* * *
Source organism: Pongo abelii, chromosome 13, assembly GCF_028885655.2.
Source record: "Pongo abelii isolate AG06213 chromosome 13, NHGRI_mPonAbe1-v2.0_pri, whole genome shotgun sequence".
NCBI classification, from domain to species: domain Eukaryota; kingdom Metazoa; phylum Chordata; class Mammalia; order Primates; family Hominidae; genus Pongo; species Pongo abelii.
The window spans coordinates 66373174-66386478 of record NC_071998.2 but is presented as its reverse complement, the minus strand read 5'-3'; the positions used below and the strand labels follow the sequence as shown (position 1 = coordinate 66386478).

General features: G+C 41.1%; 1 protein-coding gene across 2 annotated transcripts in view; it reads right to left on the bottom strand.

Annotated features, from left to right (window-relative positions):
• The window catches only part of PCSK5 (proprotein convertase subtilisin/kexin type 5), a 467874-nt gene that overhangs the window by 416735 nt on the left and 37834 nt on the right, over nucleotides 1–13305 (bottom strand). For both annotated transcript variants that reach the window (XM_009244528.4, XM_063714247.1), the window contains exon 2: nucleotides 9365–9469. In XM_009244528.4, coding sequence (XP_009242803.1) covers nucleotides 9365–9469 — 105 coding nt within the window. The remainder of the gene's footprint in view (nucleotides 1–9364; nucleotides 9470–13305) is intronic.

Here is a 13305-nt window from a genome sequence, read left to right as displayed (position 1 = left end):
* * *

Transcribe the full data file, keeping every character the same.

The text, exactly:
Source organism: Pongo abelii, chromosome 13, assembly GCF_028885655.2.
Source record: "Pongo abelii isolate AG06213 chromosome 13, NHGRI_mPonAbe1-v2.0_pri, whole genome shotgun sequence".
NCBI classification, from domain to species: domain Eukaryota; kingdom Metazoa; phylum Chordata; class Mammalia; order Primates; family Hominidae; genus Pongo; species Pongo abelii.
The window spans coordinates 66373174-66386478 of record NC_071998.2 but is presented as its reverse complement, the minus strand read 5'-3'; the positions used below and the strand labels follow the sequence as shown (position 1 = coordinate 66386478).

General features: G+C 41.1%; 1 protein-coding gene across 2 annotated transcripts in view; it reads right to left on the bottom strand.

Annotated features, from left to right (window-relative positions):
• The window catches only part of PCSK5 (proprotein convertase subtilisin/kexin type 5), a 467874-nt gene that overhangs the window by 416735 nt on the left and 37834 nt on the right, over nucleotides 1–13305 (bottom strand). For both annotated transcript variants that reach the window (XM_009244528.4, XM_063714247.1), the window contains exon 2: nucleotides 9365–9469. In XM_009244528.4, coding sequence (XP_009242803.1) covers nucleotides 9365–9469 — 105 coding nt within the window. The remainder of the gene's footprint in view (nucleotides 1–9364; nucleotides 9470–13305) is intronic.

Here is a 13305-nt window from a genome sequence, read left to right as displayed (position 1 = left end):